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THE ELECTIONS, Issue 15663, 30 November 1914
MEETINGS THIS EVENING. Mr W. Downie Stewart (Dunedin West),, at Albany Street School. Mr G. S. Thomson (Chalmers), at Otakou School. Mr C. E. Stathara (Dunedin Central), at Presbyterian Sunday School Hall, Kensington. Mr J. T. Johnson (Dunedin West), at St. Albans, Kaikorai. Mr J. M. Dickson (Chalmers), at Anderson Bav Schoolhouse. Mr T. R. Dalton (Dunedin South), at Presbyterian Hall, St. Clair. Mr W. D. Mason (Chalmers), at Highcliff, 7 p.m., and at Sandyrnount at 8 p.m. Mr R. Scott (Otago Central), at, Woodside. Mr E. P. Lee (Oamaru), at Palmerston. NOMINATIONS. —-Chalmers. John M'Coll Dickson, nominated by ,John M‘D. Stevenson, Frederick A\’. Platts, Charles Richard Gooch, and John M‘ Gregor. —Bruce.— James Allen, nominated by Messrs J. L. Newbigging (farmer, Moneyrnore), David M‘lntosh (mine manager, Lawrence), Thos. Cunningham (miner, Kaitangaia), David Thomson (farmer, Milton), and James Kennard (blacksmith, Milton). Charles Robert Smith, nominated by Messrs James Rutherford (retired farmer, Kaitangata), Donald MTones (miner, Kaitangata), Benjamin Warren Winn (decorator, Lawrence), John M'Crae (merchant tailor, Lawrence).
THE OPPOSITION LEADER'S CAMPAIGN.
[Per United Press Association.] HAMILTON, November 30.
Sir Joseph Ward addressed a very large audience at Hamilton on Saturday afterKG6 n. Tlia greatest onihueiasm prevailed throughout the speech, which was on the lines of tiiat delivered by him at Auckland on Friday. At its conclusion a vote of confidence in the Liberal party was carried amid a great demonstration and with much cheering.
MR SCOTT AT Old TEAM
Mr Robert Scott, Reform candidate for Otago Central, addressed the electors at Woodside at 6 p.m. on Saturday, and at Outram at 8 o'clock the same evening. Mr John Neill (chairman Outram Town Board) presided over the latter meeting, and introduced the candidate. 'The hail would he about half filled with interested electors.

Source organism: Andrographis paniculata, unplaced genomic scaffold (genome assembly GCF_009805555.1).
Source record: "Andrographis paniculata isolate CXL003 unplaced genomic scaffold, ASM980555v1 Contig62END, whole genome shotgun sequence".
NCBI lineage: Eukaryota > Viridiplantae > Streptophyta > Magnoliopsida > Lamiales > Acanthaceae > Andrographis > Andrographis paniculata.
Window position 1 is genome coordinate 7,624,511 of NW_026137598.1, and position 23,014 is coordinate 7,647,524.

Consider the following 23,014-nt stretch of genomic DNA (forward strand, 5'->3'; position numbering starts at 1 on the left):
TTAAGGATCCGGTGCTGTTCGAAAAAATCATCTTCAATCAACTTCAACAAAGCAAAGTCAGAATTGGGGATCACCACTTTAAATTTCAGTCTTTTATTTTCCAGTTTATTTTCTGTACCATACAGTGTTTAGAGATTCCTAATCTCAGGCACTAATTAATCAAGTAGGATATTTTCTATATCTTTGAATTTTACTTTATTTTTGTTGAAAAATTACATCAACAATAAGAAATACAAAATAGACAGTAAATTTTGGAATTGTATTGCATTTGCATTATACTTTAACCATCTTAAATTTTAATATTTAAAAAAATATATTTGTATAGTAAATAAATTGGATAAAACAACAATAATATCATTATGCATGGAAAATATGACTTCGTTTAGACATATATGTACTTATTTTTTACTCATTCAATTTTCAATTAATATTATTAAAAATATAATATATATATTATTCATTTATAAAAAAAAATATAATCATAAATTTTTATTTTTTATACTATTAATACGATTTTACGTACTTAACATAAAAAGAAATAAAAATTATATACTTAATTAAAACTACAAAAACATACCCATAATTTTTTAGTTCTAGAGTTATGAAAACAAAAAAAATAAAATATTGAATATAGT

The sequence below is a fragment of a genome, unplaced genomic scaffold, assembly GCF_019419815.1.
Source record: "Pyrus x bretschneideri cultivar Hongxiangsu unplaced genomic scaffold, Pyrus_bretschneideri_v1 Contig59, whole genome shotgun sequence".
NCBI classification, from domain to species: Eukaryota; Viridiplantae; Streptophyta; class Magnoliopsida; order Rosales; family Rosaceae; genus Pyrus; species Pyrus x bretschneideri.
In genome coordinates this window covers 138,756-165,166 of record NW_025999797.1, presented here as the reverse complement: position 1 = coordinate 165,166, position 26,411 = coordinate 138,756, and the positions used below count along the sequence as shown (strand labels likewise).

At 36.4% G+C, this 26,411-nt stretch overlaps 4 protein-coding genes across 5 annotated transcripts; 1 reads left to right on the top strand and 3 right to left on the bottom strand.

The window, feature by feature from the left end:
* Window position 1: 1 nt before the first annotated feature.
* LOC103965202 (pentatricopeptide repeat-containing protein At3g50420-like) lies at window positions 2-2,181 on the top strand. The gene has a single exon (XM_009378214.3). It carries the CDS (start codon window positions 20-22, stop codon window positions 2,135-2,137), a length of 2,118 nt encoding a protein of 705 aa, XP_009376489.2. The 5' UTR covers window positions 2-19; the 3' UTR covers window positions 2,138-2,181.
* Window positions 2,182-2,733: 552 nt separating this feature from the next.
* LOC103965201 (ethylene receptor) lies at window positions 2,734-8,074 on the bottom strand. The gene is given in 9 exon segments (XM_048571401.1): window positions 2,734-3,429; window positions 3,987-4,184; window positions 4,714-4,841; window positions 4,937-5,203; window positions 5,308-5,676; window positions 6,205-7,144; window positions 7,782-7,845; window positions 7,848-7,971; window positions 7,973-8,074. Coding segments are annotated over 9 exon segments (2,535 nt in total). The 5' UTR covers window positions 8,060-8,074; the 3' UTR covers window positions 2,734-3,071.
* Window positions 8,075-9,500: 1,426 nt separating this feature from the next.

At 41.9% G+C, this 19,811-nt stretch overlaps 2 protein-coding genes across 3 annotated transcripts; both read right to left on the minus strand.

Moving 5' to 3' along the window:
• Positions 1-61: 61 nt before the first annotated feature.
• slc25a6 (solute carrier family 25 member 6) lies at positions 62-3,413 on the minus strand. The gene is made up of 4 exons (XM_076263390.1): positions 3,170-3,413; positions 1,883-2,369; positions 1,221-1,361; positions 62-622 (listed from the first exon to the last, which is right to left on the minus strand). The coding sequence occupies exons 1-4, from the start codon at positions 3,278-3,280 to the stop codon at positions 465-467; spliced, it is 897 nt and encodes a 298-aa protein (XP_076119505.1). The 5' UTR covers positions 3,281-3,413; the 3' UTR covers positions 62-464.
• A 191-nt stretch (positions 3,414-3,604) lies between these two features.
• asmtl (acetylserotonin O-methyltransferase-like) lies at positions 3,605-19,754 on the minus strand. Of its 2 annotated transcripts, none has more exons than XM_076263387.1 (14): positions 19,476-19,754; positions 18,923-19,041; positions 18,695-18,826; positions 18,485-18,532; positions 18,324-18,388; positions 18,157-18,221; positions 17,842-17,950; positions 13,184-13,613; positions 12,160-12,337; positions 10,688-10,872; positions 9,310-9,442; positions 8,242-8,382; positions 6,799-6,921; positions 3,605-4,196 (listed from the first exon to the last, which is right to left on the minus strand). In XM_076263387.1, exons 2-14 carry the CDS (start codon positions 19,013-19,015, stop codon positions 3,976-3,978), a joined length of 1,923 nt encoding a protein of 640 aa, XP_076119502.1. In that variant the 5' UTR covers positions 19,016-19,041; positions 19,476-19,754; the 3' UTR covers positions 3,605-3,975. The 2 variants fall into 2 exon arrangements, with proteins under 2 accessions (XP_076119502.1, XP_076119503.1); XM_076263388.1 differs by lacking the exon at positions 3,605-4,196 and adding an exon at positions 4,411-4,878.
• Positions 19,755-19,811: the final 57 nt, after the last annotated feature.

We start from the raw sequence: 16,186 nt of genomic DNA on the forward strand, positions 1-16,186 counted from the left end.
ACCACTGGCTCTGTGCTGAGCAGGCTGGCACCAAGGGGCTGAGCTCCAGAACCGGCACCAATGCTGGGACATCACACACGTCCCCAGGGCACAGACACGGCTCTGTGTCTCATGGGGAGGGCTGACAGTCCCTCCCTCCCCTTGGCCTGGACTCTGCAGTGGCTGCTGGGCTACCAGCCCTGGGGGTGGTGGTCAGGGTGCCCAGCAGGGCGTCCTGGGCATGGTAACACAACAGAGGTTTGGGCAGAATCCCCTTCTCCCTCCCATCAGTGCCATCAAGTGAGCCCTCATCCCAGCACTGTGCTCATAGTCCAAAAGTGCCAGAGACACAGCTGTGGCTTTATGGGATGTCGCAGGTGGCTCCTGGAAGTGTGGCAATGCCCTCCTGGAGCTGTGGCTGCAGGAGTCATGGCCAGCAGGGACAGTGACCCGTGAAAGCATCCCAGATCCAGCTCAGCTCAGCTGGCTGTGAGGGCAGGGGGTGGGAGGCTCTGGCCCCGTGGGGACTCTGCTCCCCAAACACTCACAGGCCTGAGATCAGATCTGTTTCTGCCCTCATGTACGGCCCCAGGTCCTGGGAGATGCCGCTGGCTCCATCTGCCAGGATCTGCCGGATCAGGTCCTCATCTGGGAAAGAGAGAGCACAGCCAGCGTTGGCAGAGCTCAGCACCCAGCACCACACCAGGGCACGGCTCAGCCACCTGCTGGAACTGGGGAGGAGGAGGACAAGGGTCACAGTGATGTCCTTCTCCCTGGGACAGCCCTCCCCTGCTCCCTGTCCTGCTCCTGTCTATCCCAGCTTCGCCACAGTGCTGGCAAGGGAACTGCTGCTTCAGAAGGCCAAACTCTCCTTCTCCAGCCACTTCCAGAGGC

Mr Scott, on rising, was greeted with applause, and he explained that after six years’ representation he again solicited their suffrage for the coming election. Before entering on his speech, he said that all would admit that since the. Government assumed office in July, 1912, they had had a most trying turn 1 , owing to strikes, war, the smalliKix outbreak, etc., but notwithstanding this Mr Massey a ml his party had emerged from the ordeal very creditably. In reference to the proposal to postpone the elections, the Government had insisted that I hese should be held at the usual time. It was most important tha. tho trade routes should bo kept open and internal arrangements go on, and so long as these were right tne war should not bo allowed to interfere with domestic arrangements, in referring to strikes, Mr .Scott detailed the legislation passed by the Massey Government, which, lie was sure, was a great advance on anyihii.g that had ever •ken put on the Statute Book to prevent industrial troubles. The financial position was now more healthy than it liad been for the past four or five years. A comparison of figures, which he quoted, showed there van a. difference i.T qyor two millions less borrowed by the Massey Administration in their term emce titan by the Ward party in an equal period. Under tne present Government Civil servants had benefited by an increase in wages. They had appointed Civil .Service Commissioners, ami the increases in pay to Civil servants amounted to £40,060 in 1912-13 and £51,600 in 1913-14. Post and Telegraph payments and school teachers’ payments had increased likewise siibslanualiy. Thc.-e Commissioners had fixed the minimum wage for married men at £l4O. Air Scott spoke at some length <,n the reform of the Upper House, and detailed the method of appointment thereto until quite recently. All shades of political opinion were represented, which was shown by tho appointment by the Reform party of Hon. J. T. Paul ami Hon. J. Parr (Labor), and Mr Earushaw and .Sir William llall-Jones. This proved that the chr.r.e against the Government of spoils to the victors had no foundation whatever. The Government held that the way to make the country prosperous was to make tin:- people freeholders and settle them on the hind, and, in accordance, with their promise, .they had brought down legislation civinu anyone the right te, have his holding made freehold under certain iv.-siriciions, if lie desired to do so. Native, land la .vs d been loformcd in such a way as to pre• vent speculators from exploit,ng !i><- Natives. Mr Scott dealt at length with the extension of the I’undo.is Act. nff-rrii parlieularly to widows and war veteran-. For women the age limit was now 66 years, instead of 65 years: and pension;; were, provided for widows, with children. It was disci editable that the 1,300 war veterans who lived in New Zealand were not shown this consideration 6-iig ago. While speaking of the Govi-rmm j.i's action in repealing :!'!■■ o;,d Pall.it. 1.,Ba.id that he was oppos .1 to Propo'-Uou.-.l Rc-pro-V'illation, by which the grouping of four or five constim.,... o-• worm; w loss of identity. :I<• favored a t-m - f four year* in Parliament against tie- j r - sent term of three years. Hr was against, religious instruction in the .‘■-talc s'-ho.-is. There was always tlm J tight rf Fiiery, school hours. The Slate- should provide s :eui ir educ and iis- gar, ;,:.d clergymen Irek a "t.'-r the ivbwions ha-lruc. tion. If the lb f. ruidiim Bill cane down ho would vote for tho second residing as confirming the |.-tineiplo < f the tight of the, people to trike a coin on that or any other question ; hut he would vote- against every clause in the proposed Bill, Tn-cause he did not agree with the principle or the provisions made therein, lie was quite in favor of a plebiscite on any large question, and explained the difference between that and the Referendum. Oyi the Licnusin.g Question ha had fulfilled tho pledge made at hint election, but now wished to reduce the majority to the 55-45 quota. The throe-fifths was. he now considered, too groat a handicap. So long as the present law was in operation he would vote in favor of the, 55-45 quota. He would like to do away with T>wd Option, and take a Dominion vote. Tho people must be educated to tempera,nce. Prohibition didn’t prohibit. A charge had been made against tho Massey Government that they 7 were the friends of the land monopolist and squatter ; but a glance at their legislation would show that the small farmer and the workers had been represented as well. A graduated land tax had been imposed In Mr Massev last, vear, and a further increase was proposed in tho future on properties of a certain value. He referred to trie arqnmtmcnt of Mr Hiley as General RaiKvave .Manager a« a wise choice. T »e Hen. Air Mackenzie, in his 1912 J uezut. had emphasised the iinnortanoe oi appcintimr a general manager from abroad. Applications for the position pad -been cahed also in Now r Zealand. It was noi tne Government who appointed tne General Manager. but the gentlemen at Home who had to deal with hi* eelscuon, Mr Snott